Emeritus Senior Minister Goh Chok Tong has reiterated that he does not receive a ministerial salary.
"I shall use this opportunity to debunk public perception that I am paid a ministerial salary. ESM is merely a title with no pay," he wrote in a Facebook post yesterday, two days after government website Factually debunked online claims about ministerial pay.
The former prime minister said that since retiring from Cabinet in 2011, he continues to work for Singapore and use his stature to help raise awareness and funds for different groups of disadvantaged Singaporeans.
"Instead of threatening to get up from my grave when things go wrong, I prefer to contribute while still alive but without getting in the way of the younger leaders," he quipped, referencing a well-known quote by founding Prime Minister Lee Kuan Yew.
"Moreover, I have no plans to do a Mahathir!" he added.
Malaysian Prime Minister Mahathir Mohamad made a comeback in May when he led the Pakatan Harapan coalition to victory at the general election.
Some people had asked him to do the same, ESM Goh had said at the annual Marine Parade National Day Dinner last month.
But Singapore does not need a former prime minister to come to its rescue, he had said then, citing how the country "has not done too badly" on international indices in terms of healthcare and housing, among others.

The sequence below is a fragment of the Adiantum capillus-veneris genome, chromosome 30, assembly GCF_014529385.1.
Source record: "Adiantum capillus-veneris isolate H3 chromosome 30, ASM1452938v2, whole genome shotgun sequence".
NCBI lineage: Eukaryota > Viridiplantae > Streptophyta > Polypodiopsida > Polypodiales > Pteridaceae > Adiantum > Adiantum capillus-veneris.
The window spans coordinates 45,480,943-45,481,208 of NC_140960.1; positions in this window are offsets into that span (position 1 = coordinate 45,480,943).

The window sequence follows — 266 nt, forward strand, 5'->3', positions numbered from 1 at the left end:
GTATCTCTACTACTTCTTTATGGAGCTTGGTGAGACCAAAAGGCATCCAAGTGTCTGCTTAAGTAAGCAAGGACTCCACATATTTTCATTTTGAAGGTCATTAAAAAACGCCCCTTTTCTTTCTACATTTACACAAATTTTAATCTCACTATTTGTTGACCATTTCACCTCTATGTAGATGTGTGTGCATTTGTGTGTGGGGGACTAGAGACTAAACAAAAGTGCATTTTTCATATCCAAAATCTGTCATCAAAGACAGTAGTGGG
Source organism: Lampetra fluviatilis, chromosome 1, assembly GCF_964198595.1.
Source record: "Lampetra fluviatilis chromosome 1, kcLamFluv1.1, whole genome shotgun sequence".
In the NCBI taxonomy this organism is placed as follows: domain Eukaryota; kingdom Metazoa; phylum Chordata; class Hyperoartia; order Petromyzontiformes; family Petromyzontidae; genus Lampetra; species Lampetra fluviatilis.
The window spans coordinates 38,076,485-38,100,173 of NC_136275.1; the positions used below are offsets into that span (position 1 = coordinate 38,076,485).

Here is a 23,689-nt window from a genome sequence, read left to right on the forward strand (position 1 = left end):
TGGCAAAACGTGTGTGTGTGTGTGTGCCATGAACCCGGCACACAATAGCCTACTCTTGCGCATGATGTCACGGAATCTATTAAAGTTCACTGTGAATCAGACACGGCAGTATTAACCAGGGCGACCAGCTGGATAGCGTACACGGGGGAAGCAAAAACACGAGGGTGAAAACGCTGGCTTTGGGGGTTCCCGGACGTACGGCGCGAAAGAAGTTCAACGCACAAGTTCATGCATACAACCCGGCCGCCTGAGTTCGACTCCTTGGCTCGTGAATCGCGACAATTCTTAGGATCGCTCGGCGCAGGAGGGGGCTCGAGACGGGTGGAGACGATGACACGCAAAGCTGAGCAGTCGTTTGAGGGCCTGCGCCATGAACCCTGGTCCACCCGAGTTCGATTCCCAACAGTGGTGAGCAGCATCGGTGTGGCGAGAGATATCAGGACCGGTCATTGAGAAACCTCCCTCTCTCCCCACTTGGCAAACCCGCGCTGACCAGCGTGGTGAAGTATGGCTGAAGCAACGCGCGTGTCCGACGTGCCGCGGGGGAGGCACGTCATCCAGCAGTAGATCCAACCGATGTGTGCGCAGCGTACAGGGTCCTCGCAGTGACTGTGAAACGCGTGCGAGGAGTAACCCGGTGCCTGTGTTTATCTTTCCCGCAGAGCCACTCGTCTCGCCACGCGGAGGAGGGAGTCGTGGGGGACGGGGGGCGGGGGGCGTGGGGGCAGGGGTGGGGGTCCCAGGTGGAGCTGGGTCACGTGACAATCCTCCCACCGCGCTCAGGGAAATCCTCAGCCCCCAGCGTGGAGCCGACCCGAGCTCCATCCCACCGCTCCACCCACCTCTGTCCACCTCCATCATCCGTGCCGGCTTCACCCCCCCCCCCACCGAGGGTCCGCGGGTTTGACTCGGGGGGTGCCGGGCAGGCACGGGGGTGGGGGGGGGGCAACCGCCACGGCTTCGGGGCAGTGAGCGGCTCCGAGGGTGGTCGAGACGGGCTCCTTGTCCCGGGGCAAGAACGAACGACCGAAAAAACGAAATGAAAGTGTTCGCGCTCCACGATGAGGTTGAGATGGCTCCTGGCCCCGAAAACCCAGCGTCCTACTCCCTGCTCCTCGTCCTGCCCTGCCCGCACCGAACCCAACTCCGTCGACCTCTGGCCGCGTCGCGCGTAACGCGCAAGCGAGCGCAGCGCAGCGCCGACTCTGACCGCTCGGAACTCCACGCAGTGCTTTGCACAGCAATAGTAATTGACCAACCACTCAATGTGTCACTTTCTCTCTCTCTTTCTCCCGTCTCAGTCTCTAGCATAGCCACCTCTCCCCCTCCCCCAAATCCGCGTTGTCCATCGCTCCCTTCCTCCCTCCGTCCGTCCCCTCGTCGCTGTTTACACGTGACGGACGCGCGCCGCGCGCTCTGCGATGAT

At a separate residents' forum last month, ESM Goh had commented on ministerial salaries. He said, in response to a question, that while giving more help to the elderly is not wrong, cutting ministers' pay to do so would make it harder to attract good people to join the Government in the future.
His remarks reignited the debate on ministerial salaries.
Elaborating later, ESM Goh said: "Salaries are not our starting point in looking for ministers. Character, motivation, commitment, selflessness, practical abilities, competence and proven performance are the main attributes we look for, he said.
On Sunday, the Factually website set out how ministerial salaries are calculated. It stated that a minister's annual salary is made up of a fixed component of a monthly pay and 13th month bonus, as well as a variable pay component.
The website also debunked a claim that the prime minister is being paid $2.2 million a year as a base salary, excluding bonuses, and that he earns a total of $4.5 million.
Stating that this is false, the website said the prime minister's norm salary is set at two times that of a new minister at entry MR4 grade.
His $2.2 million annual salary includes bonuses, but he does not receive a performance bonus, as there is no one to assess his performance annually. He, however, receives the national bonus.